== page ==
The Catholic Woman’s Dying Wish
I shall find my fallen daughter before I’m a long time dead…
God came to her as she slumbered – gently at first – his words on replay. Round and round, night after night, pricking her subliminal consciousness, eking and scratching as she tossed and turned. Sometimes Maria wished she could flick the eject button but they came unannounced and uninvited, echoing a burning need within a heart that ached with pain and regret.
In her dreams flames licked at her feet and hands. You lied. You weren’t there. You let her go. Why?
She woke disorientated, muttering the words into the silence of the room. A dog was barking. A mouse scratched in the attic above. The radiators were making a gentle bubbling hum. She felt clammy; flapped the heavy quilt to circulate air. Her nighty was sticking to her chest.
She sat up, grabbed her walking stick, pulling her orange lifeline pendant from inside her nighty, loathing the paraphernalia of illness and old age. Eased her feet into slippers. Turning the bedside light on she reached over and popped a blood pressure pill, then a water pill from blister packs she kept close to hand. Death coiled its’ grip around her as she remembered the heart surgeon’s words ten years ago. The patch up should give you an extra decade of life Mrs. O’Brien.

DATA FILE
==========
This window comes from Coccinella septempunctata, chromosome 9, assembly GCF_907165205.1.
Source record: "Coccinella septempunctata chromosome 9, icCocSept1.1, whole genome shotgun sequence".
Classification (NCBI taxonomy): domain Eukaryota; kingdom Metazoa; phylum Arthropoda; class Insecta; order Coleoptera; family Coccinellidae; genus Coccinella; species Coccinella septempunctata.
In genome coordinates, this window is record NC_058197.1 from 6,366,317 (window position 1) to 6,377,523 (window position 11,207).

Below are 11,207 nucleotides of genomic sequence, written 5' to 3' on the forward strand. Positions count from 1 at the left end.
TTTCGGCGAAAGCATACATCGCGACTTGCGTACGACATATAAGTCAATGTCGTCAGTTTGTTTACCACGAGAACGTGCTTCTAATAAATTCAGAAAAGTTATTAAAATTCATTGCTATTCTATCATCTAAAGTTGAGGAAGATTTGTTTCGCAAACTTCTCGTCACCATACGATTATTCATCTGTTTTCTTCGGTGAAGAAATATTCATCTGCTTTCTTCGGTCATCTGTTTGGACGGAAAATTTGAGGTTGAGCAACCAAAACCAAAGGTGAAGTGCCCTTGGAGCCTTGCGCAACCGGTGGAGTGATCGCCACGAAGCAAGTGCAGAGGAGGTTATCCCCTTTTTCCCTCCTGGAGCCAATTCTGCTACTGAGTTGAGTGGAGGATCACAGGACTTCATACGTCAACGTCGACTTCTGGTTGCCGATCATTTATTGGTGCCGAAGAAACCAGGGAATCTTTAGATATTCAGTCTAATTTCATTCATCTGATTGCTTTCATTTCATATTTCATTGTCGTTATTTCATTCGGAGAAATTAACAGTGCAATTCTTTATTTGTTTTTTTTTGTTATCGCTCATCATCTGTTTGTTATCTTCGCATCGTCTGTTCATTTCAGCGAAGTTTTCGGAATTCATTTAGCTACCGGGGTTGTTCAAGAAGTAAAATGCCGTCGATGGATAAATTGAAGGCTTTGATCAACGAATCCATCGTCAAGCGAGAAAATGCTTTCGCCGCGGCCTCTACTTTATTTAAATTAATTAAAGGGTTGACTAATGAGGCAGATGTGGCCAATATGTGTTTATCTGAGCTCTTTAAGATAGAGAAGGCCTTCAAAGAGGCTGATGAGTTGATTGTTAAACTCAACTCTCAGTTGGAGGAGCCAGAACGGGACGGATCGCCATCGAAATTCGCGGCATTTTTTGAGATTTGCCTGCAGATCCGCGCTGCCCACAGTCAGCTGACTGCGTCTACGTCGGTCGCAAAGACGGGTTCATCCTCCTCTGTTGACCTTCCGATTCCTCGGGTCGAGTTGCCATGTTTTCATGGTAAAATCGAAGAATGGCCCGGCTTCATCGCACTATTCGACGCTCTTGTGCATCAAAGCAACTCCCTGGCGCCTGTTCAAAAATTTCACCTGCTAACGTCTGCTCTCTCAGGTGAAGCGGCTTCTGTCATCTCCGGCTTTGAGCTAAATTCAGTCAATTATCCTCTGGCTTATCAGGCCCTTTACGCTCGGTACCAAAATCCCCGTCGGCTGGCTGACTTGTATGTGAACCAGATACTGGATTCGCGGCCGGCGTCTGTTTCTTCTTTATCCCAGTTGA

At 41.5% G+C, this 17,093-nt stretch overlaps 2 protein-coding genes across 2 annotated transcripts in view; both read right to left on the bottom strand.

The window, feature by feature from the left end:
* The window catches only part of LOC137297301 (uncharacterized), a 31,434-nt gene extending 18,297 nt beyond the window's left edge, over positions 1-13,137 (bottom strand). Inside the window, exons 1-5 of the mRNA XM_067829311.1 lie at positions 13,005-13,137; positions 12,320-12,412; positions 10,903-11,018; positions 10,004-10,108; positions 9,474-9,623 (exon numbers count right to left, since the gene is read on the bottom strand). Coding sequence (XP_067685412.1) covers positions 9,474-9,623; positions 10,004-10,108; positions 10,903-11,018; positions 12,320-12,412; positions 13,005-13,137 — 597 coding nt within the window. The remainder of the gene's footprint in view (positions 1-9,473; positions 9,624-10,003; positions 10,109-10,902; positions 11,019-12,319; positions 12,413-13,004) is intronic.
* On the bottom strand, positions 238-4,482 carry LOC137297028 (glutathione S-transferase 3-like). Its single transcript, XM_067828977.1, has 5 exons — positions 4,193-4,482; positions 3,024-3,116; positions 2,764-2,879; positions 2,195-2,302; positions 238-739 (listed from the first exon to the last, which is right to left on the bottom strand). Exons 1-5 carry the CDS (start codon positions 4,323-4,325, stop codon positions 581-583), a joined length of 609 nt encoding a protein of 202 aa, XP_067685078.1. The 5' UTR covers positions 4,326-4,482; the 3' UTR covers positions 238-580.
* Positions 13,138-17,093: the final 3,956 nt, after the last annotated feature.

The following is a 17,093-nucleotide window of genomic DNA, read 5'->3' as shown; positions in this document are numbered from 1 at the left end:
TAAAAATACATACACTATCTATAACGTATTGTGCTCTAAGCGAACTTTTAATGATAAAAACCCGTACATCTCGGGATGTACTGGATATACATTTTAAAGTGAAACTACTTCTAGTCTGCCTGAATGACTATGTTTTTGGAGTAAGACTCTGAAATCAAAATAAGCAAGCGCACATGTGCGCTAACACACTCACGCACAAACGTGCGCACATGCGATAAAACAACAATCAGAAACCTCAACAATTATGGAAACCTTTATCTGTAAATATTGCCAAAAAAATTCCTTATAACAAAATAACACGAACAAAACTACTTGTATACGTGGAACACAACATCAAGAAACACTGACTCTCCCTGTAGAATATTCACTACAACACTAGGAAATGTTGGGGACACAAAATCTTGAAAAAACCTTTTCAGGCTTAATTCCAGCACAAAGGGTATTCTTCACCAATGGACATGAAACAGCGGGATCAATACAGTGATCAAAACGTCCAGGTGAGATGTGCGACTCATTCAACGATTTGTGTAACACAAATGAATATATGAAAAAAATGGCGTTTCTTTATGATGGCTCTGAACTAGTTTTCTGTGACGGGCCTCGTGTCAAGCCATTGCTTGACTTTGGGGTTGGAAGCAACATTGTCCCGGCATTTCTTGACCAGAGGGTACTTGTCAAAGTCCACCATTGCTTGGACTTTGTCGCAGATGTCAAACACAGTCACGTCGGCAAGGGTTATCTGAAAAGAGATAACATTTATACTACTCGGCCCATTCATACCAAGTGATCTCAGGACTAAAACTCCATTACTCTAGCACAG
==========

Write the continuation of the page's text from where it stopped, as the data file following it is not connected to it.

She pulled open her bedside drawer and took out her rosary beads and a tatty black and white picture postcard of the Pope, postmarked County Kerry. This had been the only contact from Kathleen since the day she had sent her pregnant teenage daughter away to a laundry in Ireland. Thirty five years had passed by. Soon it would be forty years if she lived that long. The clock was ticking. And when the hour came it would be too late.
Mum. On the 10th September 2009 at 3pm I’ll be in the Sistine Chapel by Michelangelo’s painting of the Last Judgement where I will atone for my sins.
Reading the postcard always made her pray. She couldn’t think of what else to do. The postcard was a puzzle sent to solve.
She made the sign of the cross and said the following prayer as she did each day, without fail ever since the postcard’s receipt a few months after she had left.
Hail Mary, full of grace. The Lord is with thee.
Blessed art thou amongst women,
and blessed is the fruit of thy womb, Jesus.
Holy Mary, Mother of God,
pray for us sinners,